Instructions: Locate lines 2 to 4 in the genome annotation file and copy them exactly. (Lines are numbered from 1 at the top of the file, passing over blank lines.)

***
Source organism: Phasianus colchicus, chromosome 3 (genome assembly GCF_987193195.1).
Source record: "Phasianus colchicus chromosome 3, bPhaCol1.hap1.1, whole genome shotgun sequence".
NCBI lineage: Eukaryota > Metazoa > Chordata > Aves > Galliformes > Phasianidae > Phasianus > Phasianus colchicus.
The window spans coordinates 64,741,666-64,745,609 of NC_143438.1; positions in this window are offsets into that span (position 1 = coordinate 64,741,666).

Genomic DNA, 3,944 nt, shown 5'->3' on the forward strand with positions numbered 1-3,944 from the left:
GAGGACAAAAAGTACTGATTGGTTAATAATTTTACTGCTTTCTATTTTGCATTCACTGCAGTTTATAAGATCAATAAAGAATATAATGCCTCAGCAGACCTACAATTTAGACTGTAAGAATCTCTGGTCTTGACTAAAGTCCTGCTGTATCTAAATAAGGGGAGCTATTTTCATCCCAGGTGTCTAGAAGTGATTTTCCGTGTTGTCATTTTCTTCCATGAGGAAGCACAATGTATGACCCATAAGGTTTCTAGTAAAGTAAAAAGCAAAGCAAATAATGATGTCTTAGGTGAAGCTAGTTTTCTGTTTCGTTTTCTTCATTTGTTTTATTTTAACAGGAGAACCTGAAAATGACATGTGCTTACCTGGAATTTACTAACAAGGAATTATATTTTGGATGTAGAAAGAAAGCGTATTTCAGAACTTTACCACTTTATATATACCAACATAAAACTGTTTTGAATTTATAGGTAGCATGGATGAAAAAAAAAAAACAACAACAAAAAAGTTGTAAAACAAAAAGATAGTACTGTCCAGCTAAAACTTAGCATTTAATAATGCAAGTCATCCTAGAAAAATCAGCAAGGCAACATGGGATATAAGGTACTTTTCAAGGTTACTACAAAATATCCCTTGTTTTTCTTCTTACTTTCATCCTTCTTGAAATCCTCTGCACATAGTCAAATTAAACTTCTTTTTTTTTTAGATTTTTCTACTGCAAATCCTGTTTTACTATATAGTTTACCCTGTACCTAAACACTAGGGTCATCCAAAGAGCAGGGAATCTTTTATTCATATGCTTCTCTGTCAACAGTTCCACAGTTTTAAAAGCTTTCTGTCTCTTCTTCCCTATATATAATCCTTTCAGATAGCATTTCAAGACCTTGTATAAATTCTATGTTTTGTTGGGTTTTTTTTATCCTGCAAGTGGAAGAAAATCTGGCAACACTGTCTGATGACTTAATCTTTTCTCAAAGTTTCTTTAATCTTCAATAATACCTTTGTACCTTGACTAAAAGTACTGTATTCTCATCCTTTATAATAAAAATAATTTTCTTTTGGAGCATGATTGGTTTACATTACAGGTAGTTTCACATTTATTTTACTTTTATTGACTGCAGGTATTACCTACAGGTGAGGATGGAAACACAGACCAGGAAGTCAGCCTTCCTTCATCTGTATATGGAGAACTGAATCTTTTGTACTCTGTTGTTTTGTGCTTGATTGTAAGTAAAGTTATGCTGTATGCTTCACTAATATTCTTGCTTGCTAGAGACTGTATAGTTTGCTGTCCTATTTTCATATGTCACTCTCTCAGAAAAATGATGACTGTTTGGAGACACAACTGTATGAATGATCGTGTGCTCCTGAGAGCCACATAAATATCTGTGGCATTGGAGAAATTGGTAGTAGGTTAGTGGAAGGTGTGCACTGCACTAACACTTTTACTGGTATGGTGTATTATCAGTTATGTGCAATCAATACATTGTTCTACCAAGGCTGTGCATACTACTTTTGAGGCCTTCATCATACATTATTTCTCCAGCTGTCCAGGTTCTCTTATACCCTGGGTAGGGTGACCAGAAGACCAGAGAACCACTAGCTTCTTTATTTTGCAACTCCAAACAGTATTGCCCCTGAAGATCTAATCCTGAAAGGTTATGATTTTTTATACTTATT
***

Source record: "Phasianus colchicus chromosome 3, bPhaCol1.hap1.1, whole genome shotgun sequence".
NCBI lineage: Eukaryota > Metazoa > Chordata > Aves > Galliformes > Phasianidae > Phasianus > Phasianus colchicus.
The window spans coordinates 64,741,666-64,745,609 of NC_143438.1; positions in this window are offsets into that span (position 1 = coordinate 64,741,666).